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Quality of Care: Top Concern for Health Lawyers? PowerPoint PPT Presentation


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Quality of Care: Top Concern for Health Lawyers?. Presented by; Dawn M. Carman, JD, RHIA, FACHE Denali Compliance Group, LLC Temporary email: [email protected] (Company, Website, and Email Address Pending). Agenda. Quality Compliance Payers Regulators Enforcers. Disclaimer.

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Quality of care top concern for health lawyers l.jpg

Quality of Care: Top Concern for Health Lawyers?

Presented by;Dawn M. Carman, JD, RHIA, FACHE

Denali Compliance Group, LLC

Temporary email: [email protected]

(Company, Website, and Email Address Pending)


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Agenda

  • Quality

  • Compliance

  • Payers

  • Regulators

  • Enforcers


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Disclaimer

  • The content of this presentation is for general education purposes only. It is not to be construed as legal advice. For specific questions and issue guidance, please contact an attorney.


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Who Is In The Driver’s Seat?

Payers

Access

Cost

Providers

Consumers

Quality

Regulators

Enforcers


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Health Care Trends

  • Quality and patient safety

  • Pay for Performance (P4P)

  • Consumer driven health care

  • Physician-hospital collaboration and competition

  • Hospitalists

  • Physician compensation arrangements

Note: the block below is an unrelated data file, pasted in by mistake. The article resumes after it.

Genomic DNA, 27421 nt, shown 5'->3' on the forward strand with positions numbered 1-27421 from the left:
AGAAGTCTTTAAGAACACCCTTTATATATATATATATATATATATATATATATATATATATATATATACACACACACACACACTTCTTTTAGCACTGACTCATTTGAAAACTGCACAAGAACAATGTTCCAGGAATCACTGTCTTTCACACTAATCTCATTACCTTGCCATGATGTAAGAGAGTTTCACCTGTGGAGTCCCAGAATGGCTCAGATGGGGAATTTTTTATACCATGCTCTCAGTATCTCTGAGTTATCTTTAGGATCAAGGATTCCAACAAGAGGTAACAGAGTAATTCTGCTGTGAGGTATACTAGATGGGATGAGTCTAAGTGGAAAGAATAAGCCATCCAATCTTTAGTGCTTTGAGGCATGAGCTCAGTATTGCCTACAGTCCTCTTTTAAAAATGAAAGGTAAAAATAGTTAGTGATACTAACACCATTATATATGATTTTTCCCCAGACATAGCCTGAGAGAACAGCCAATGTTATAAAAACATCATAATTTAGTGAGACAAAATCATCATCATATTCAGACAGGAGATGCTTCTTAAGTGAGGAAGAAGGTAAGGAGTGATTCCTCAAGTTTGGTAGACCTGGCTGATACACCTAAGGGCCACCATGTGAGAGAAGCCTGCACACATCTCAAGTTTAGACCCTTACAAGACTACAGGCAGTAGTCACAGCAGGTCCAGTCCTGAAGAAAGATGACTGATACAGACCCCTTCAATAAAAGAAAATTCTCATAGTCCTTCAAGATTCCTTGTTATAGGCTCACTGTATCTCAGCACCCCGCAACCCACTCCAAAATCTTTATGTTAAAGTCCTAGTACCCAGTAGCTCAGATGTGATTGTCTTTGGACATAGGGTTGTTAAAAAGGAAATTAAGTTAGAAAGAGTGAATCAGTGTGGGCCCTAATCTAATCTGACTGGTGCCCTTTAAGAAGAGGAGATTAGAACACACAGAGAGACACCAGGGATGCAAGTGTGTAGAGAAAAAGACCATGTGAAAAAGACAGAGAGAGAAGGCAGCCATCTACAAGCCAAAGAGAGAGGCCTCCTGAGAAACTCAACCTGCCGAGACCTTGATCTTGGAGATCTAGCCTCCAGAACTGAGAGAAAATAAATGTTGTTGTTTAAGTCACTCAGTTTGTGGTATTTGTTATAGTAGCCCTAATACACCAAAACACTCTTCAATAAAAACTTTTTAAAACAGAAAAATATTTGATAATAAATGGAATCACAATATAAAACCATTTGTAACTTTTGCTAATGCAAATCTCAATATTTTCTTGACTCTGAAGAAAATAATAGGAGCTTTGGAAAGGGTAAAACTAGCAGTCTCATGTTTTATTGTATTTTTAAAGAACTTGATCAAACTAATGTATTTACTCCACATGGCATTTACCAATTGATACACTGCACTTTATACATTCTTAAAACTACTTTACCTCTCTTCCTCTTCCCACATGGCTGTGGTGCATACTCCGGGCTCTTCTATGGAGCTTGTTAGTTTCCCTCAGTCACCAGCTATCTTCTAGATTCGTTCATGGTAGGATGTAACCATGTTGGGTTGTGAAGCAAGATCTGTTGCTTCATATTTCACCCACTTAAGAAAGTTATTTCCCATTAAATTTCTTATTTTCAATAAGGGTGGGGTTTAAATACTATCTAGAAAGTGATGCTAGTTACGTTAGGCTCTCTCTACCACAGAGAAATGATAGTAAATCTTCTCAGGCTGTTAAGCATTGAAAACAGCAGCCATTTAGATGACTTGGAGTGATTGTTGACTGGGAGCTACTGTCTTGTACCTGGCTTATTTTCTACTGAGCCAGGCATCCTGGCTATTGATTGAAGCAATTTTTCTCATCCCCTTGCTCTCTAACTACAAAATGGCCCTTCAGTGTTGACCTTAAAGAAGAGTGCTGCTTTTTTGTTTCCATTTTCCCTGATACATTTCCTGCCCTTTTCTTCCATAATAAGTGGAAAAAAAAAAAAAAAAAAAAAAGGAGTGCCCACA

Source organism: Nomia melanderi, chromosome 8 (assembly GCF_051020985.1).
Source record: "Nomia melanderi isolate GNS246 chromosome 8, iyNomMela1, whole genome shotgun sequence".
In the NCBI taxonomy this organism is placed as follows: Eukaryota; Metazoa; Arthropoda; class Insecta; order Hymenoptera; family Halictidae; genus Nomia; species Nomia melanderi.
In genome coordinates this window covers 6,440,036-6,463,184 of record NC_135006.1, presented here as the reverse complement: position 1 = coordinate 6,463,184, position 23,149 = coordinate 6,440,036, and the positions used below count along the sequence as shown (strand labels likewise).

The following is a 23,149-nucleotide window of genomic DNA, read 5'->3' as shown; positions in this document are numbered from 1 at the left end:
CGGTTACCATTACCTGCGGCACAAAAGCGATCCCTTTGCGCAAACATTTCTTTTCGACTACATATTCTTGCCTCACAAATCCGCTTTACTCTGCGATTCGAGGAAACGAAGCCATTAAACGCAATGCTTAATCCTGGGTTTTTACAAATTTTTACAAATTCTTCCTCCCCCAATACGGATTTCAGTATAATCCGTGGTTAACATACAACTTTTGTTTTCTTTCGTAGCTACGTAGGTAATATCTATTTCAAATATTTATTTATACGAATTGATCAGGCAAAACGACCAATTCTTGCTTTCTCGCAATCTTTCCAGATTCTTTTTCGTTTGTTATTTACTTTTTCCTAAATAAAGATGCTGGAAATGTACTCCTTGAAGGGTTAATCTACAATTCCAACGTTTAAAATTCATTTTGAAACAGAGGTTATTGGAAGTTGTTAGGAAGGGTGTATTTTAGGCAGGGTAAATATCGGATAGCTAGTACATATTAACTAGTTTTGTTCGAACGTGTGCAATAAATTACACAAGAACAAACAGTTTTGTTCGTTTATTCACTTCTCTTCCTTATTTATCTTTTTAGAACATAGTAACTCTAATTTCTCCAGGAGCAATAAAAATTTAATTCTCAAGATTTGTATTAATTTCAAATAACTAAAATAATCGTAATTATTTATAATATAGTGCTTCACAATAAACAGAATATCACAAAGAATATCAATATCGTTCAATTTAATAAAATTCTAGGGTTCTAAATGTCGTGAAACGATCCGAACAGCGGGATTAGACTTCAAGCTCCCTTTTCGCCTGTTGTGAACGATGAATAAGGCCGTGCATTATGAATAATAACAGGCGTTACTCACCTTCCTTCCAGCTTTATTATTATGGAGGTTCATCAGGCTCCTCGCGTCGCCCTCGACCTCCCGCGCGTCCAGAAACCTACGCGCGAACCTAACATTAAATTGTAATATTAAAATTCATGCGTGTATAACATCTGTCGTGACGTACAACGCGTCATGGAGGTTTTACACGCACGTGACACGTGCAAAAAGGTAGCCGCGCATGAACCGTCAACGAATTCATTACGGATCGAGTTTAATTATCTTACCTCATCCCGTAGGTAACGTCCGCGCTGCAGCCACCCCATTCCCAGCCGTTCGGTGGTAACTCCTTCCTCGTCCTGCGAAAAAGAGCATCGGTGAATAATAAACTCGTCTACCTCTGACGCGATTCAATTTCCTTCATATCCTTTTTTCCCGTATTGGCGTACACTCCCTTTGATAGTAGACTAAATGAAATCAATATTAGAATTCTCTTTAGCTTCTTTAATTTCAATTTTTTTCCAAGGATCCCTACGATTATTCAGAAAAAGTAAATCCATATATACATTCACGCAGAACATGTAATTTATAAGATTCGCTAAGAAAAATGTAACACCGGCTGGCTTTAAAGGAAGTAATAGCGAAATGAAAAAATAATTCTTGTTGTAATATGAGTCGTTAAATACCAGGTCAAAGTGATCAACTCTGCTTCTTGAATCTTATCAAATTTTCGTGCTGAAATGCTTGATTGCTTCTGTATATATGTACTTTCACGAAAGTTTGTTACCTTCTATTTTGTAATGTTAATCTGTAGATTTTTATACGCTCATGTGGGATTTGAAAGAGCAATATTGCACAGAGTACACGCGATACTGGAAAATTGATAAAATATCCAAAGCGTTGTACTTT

• Staffing shortages

  • Heal yourself health care

  • Retail clinic health care

  • More regulations

  • More enforcement


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Quality


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Quality Overview

  • Organized medical groups

    • American Medical Association (1847)

    • American College of Surgeons Hospital Standardization Program (1917)

    • Medical Group Management Association (1926)

  • Joint Commission (1952)

    • Medical record audits (1966)

    • Quality assurance (1979)

    • Continuous quality improvement (1988)

  • Institute for Healthcare Improvement (IHI) (1991)

    • Measurable goals

      • No needless deaths

      • No needless pain or suffering

      • No helplessness in those served or serving

      • No unwanted waiting

      • No waste


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Quality Overview

  • Leapfrog Group (1998)

    • Aims

      • Reduce preventable medical mistakes and improve the quality and affordability of health care

      • Encourage health providers to publicly report their quality and outcomes so that consumers and purchasing organizations can make informed health care choices

      • Reward physicians and hospitals for improving the quality, safety and affordability of health care

      • Help consumers reap the benefits of making smart health care decisions

    • Baldrige Award

    • Six Sigma

    • Toyota Lean


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Quality Overview

  • Institute of Medicine Report (1999)

  • To Err Is Human: Building a Safer Health System

    • Increased national awareness of health care quality

    • Emphasized patient safety

    • Supported mandatory error reporting systems

    • Set performance standards

    • Estimated 98,000 people die annually due to medical errors

    • Source: http://www.iom.edu/?id=12735


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Quality Overview

  • Institute of Medicine Report (2001)

  • Crossing the Quality Chasm: A New Health System for the 21st Century

    • Outlined how to reinvent the health care system to foster innovation and improve the delivery of health care

    • Outcome measures for health care

      • Safe

      • Effective

      • Patient-centered

      • Timely

      • Efficient

      • Equitable

    • Source: http://www.iom.edu/CMS/8089.aspx


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Compliance


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Compliance Overview

  • State licensing (late 1800’s)

  • FDA federal medication regulation (1906)

  • Social Security Act standards for maternal and children’s health care services (1935)

  • Hill-Burton Act (1946)

    • Federal grants and guaranteed loans for hospital construction

  • Medicare Conditions of Participation (1965)